It's no secret that our population is aging, or that investing along demographic lines has been popular for two decades. So why are shares of Extendicare Inc., a big operator of nursing homes, withering away?
There are a couple of reasons, in my opinion, and both are temporary, making the stock a buy for both potential capital gains and generous income, with a current yield of 7.5 per cent.
Extendicare is one of the bigger publicly listed owners and operators of senior care centres, with a market capitalization of about $568-million.
The company has had its share of ups and downs, including a foray into the United States that didn't go that well and from which the company has almost exited.
That exit – a sale of the U.S. business that should close in the second quarter – will bring in a lot of cash but also remove a distraction for management, as the U.S. business was plagued by legal problems.
Extendicare agreed to sell its U.S. division late last year, with an expected closing date in the next few months. Net proceeds from the sale will amount to more than $220-million (U.S.), which will be put to work expanding and improving the Canadian business. Extendicare has also announced a big share buyback, so some of the money may be used for that as well.
The first reason the stock is down is likely that it had attracted a lot of "hot" money – hedge funds and other traders hoping the sale of the U.S. business would bring a quick buck in the form of a special dividend.
The sale price ended up being on the low end of the expected range, which frustrated these traders. But worse, in their eyes, was that the company plans to re-invest the proceeds rather than paying out a big fat dividend.
It didn't take long for the acrimony to start flowing, with irate investors calling out management for supposedly poor decision-making. On paper, their arguments are plausible. The U.S. operations are bigger than the Canadian business, so it's easy to believe arguments that the dividend is at risk because once you take out the U.S. division there's not enough cash flow coverage for the current dividend.
But that's a false argument because it assumes the $220-million net proceeds from the sale can't be put to work to generate more cash to support the existing dividend – and perhaps increase it.
By way of example, Extendicare just acquired the home health care division of Revera, a smaller competitor, for $83-million. That values the assets at 6.5 times projected earnings before interest, taxes, depreciation and amortization, a good multiple.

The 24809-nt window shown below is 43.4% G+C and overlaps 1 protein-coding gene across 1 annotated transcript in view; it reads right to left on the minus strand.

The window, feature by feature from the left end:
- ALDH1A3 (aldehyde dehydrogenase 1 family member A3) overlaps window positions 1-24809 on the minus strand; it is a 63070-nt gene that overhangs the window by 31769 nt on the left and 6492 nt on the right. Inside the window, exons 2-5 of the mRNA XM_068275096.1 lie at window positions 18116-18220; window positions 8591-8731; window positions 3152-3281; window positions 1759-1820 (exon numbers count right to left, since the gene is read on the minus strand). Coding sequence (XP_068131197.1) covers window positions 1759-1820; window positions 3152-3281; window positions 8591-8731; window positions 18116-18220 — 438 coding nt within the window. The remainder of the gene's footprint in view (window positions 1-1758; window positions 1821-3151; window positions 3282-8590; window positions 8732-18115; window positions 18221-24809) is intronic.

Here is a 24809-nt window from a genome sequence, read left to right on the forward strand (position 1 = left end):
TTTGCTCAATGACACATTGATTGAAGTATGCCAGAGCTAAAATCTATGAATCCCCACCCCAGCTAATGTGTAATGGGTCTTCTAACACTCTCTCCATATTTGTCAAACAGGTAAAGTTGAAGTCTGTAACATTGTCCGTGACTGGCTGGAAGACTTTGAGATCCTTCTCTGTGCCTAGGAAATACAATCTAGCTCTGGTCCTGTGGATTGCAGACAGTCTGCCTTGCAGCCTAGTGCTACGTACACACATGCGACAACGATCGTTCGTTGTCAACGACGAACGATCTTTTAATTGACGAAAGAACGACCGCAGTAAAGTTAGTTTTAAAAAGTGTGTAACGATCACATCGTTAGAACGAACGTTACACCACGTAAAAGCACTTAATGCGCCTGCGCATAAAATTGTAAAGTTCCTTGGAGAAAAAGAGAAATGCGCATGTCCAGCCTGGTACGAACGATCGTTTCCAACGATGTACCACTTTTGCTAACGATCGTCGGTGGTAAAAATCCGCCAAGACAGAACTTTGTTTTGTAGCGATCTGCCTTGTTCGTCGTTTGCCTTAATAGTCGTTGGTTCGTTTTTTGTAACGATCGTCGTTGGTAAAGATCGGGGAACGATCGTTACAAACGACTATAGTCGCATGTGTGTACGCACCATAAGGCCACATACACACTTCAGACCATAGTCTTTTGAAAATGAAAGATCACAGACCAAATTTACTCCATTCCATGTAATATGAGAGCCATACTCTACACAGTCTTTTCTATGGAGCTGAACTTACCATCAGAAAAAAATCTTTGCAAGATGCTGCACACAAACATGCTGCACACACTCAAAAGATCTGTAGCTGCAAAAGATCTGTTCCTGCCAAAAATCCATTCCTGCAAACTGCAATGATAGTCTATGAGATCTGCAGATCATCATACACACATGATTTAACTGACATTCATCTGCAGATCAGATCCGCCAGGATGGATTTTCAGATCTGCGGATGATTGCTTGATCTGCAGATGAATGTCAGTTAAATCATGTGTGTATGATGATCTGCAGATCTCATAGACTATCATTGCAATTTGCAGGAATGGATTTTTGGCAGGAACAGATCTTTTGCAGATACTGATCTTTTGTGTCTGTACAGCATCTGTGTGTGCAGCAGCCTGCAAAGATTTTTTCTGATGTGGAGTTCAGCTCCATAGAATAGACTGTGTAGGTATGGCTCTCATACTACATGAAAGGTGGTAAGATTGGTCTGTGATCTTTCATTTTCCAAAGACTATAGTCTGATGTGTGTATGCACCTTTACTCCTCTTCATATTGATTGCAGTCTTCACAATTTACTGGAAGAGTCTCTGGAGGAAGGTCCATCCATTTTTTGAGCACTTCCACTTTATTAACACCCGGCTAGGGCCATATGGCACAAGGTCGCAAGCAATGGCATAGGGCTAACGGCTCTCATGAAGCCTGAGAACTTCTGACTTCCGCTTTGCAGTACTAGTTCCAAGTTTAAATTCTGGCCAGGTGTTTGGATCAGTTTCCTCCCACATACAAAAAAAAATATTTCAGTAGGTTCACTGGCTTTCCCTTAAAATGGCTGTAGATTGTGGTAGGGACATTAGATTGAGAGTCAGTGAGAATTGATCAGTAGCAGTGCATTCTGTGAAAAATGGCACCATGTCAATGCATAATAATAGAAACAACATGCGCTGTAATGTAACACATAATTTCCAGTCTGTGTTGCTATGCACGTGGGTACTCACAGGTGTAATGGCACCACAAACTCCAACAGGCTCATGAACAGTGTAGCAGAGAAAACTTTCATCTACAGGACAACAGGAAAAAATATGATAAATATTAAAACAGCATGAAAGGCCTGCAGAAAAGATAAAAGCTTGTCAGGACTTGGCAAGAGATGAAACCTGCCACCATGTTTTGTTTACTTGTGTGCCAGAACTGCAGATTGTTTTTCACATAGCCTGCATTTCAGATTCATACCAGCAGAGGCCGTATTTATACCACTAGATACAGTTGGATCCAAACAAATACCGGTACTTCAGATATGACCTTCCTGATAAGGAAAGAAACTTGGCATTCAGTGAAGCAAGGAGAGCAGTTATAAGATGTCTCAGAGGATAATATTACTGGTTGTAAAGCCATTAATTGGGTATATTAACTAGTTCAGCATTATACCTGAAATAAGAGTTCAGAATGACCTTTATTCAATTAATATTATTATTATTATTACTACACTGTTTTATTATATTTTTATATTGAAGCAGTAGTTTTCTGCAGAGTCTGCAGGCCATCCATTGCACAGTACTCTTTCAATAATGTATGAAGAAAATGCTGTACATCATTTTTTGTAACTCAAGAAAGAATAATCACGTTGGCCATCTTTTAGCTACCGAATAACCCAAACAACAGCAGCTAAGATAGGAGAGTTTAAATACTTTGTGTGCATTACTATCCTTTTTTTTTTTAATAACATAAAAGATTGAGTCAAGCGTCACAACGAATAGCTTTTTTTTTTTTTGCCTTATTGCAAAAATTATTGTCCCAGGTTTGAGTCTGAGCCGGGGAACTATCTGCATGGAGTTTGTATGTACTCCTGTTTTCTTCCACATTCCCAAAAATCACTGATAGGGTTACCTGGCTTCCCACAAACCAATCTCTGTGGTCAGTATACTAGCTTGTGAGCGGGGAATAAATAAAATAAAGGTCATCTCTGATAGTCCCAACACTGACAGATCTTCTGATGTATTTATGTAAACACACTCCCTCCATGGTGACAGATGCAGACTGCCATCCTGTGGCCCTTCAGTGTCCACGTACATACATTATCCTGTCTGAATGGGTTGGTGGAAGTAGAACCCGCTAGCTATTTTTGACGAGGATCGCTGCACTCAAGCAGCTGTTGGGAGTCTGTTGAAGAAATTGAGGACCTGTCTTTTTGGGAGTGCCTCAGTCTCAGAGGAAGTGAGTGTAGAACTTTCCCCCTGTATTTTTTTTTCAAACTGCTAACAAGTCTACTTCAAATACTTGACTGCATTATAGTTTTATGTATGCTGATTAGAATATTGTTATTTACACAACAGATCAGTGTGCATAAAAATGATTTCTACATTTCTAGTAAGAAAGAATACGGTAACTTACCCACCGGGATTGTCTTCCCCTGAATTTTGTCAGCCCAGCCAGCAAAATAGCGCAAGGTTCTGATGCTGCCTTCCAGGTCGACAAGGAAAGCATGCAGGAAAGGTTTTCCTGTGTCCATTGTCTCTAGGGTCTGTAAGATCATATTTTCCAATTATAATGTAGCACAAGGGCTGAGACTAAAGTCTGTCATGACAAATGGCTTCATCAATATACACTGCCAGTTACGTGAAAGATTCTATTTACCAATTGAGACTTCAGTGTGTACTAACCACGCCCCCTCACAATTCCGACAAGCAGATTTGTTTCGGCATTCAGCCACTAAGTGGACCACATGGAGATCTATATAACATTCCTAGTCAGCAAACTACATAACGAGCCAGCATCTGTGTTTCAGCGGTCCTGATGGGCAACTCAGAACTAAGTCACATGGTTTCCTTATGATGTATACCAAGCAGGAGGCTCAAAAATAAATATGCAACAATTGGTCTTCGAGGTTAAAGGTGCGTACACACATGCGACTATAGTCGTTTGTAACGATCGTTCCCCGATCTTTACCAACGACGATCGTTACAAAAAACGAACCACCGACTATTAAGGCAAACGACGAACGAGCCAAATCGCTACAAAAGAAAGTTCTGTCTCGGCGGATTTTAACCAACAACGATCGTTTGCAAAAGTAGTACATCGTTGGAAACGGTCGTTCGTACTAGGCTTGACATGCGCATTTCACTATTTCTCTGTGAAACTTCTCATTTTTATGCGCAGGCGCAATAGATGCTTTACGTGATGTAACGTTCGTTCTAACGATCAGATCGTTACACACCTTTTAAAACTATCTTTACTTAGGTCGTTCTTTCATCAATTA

Analyst Doug Loe at Euro Pacific Canada likes the deal, noting it's a good bolt-on acquisition for Extendicare's existing home-care operations and that home care is increasingly touted by experts as a way to reduce the overall cost of health care in Canada.
Mr. Loe also believes that this acquisition goes some way to reduce the risk to the dividend. While the U.S. operations are strained by compressing margins and rising insurance costs, Extendicare still generates more than half its cash flow from south of the border.
But this accretive acquisition adds about 10 cents of cash flow per share. The dividend is 48 cents, so assuming half the funds for the dividend are coming from the United States, the company has already replaced a good proportion of it with an investment of $80-million. It has another roughly $200-million to deploy so it appears that the fears of a dividend cut are overblown as long as the company can deploy funds in a reasonable way, whether by acquisition or re-investment in its existing operations to increase revenue and profits.
I have to think that with an aging population and growing demand for such services, Extendicare should not have much difficulty making judicious decisions with its cash and I'm happy to collect a nice dividend while I wait to see what they do with that big war chest of cash.
Fabrice Taylor, CFA, publishes the President's Club investment letter, for which he and The Globe and Mail have a distribution agreement. He holds shares of Extendicare.